I Got a Concussion, Now What?

You feel grass tickling your neck and arms. You open your eyes, but the people standing around you all of sudden seem about 10 feet tall as they lean over you. Something is not right, and you realize you are laying on the ground on your back. You have been hit.

Thinking back to the progression of your day, you got up and went to school in the morning, then got to PE class, where you all played soccer. Your head met your friend’s knee with an excessive force that sent you straight to the ground. Now you are being told the words “you got a concussion”… but what now?

First 24 hours

Your symptoms may appear immediately, but it may also be hidden for a few hours and show up seemingly “out of the blue”. Either way, it is still recommended that you do not continue to play soccer even if you “feel fine” for the moment being. At this time, you also should not be driving anywhere, but instead ask for a ride to the nearest doctor’s office or emergency services. It is crucial to be evaluated by a physician as soon as possible.

First 1-3 days

You should have someone watching over you, and rest with as much sleep as you can get in a dark, quiet environment. You should be avoiding any stimulation, such as caffeine, TV/video games, or any other smart device and screen. Consult your doctors on the pain medications you should or should absolutely not be taking in case there is a risk of internal bleeding.

First week

Depending on the severity of your injury, you might be able to get back to some of your light activities, but nothing excessive, with lots of longer breaks. In other or more complicated cases the only thing you might be able to do it resting, and eating healthy while also staying hydrated.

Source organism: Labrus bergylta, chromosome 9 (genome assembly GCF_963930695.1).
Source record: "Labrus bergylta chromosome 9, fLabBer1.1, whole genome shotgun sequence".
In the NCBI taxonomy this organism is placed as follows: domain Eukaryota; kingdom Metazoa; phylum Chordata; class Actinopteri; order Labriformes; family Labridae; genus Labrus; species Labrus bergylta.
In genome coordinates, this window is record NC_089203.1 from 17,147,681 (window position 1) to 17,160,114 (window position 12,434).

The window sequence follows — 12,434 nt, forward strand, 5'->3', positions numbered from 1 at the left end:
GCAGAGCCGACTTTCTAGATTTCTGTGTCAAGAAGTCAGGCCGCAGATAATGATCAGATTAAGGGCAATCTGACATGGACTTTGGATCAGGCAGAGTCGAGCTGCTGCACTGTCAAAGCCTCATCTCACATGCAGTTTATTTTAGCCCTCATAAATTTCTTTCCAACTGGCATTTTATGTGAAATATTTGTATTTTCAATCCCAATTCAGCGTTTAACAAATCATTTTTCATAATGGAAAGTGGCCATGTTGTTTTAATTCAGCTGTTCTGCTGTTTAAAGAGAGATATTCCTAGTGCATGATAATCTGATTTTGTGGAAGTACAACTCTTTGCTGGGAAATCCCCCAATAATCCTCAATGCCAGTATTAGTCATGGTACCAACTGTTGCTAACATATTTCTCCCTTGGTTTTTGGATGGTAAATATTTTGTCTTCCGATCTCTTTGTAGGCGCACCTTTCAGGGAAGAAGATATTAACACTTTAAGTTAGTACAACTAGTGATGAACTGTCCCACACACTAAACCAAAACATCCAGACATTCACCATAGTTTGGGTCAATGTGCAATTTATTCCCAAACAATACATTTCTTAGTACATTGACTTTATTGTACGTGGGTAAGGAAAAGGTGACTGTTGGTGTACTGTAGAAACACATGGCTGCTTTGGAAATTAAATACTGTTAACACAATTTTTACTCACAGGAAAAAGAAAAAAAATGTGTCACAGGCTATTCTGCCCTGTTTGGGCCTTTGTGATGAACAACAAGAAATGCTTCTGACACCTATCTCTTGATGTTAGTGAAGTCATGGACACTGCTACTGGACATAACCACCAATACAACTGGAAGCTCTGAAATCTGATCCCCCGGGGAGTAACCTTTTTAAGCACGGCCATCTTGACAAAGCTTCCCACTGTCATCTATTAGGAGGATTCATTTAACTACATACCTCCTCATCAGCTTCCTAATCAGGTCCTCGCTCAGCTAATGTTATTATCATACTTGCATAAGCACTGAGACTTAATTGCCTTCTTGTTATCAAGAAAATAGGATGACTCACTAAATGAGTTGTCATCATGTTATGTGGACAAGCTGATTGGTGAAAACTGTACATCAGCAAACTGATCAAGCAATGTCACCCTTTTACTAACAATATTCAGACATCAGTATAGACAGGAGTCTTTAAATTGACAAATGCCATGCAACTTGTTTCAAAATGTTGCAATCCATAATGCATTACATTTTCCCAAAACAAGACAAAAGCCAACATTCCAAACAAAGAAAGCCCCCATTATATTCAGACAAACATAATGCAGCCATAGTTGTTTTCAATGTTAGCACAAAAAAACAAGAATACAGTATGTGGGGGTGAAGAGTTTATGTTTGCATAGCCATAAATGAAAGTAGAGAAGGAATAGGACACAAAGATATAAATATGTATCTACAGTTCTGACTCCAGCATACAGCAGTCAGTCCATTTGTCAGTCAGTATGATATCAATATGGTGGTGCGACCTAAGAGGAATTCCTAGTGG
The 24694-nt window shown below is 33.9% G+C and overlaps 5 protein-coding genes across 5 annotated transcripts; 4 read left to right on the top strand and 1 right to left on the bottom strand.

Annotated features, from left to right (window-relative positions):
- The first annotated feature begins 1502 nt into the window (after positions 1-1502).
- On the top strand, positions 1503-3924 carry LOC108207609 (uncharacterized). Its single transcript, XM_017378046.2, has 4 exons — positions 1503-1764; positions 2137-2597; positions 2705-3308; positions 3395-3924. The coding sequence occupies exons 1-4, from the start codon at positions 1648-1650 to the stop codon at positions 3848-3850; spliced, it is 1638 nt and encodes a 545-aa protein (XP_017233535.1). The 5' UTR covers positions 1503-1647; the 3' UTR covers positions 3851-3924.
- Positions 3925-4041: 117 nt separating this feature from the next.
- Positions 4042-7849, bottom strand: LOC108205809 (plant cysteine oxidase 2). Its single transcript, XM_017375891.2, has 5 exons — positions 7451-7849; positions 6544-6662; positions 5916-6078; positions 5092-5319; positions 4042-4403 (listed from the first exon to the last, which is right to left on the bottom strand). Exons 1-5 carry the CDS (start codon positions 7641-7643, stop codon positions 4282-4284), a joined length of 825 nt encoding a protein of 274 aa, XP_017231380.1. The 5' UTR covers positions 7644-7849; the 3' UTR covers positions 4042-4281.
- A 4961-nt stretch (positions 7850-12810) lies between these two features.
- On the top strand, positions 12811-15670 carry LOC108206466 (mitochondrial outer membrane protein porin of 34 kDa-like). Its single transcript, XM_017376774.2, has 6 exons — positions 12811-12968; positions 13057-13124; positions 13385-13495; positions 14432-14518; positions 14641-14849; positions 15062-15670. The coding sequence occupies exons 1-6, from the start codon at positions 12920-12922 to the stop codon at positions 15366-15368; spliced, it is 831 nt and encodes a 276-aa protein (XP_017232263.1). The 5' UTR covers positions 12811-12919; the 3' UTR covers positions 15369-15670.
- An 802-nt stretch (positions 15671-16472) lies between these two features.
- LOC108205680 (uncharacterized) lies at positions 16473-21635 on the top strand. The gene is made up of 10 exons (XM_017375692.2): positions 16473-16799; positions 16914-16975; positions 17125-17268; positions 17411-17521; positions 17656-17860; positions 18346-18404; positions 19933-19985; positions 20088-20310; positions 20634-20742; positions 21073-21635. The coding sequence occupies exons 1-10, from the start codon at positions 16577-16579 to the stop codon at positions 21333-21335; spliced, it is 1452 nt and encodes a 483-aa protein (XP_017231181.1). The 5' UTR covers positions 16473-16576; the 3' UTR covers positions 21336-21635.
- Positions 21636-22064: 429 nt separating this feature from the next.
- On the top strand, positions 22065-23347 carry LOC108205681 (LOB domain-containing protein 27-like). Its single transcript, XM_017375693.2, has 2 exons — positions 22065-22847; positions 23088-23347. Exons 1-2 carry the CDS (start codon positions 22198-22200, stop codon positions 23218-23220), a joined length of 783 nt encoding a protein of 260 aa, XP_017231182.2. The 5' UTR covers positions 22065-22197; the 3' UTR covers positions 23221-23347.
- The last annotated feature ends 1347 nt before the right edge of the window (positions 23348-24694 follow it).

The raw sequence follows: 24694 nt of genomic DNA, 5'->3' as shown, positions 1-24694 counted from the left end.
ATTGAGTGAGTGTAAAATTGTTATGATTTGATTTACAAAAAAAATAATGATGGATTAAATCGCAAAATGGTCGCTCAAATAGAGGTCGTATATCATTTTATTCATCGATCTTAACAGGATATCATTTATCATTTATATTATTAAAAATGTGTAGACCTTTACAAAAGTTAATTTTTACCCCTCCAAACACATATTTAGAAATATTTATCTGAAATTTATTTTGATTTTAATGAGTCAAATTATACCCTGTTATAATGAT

First 6 months

For less severe cases, your symptoms might be gone as quickly as a week or two, but again, in more severe cases you are probably going through many post-injury doctor’s appointments, such as PT, OT, and general neurology follow-ups. Many of the more severe cases are reevaluated for clearance at the 6-month mark along with extensive imaging being done. If your concussion has not healed before resuming your normal activities, you are running the risk of complications or re-injuring yourself, and potentially making it all worse.


What happens inside the brain as a result of a concussion?

As discussed in our neurochemistry class, lots of the symptoms can be a result of an imbalance with ion movements across the cell membrane. An injury to the head may physically disrupt this special membrane that serves as a protective layer, and causes too much calcium and sodium to get inside, while too much potassium is escaping at the same time. All of this uncontrolled in-and-out movement then allows for an excess amount of glutamate in the brain. Glutamate is an important signaling chemical that end up being the one of many that create symptoms following a concussion.









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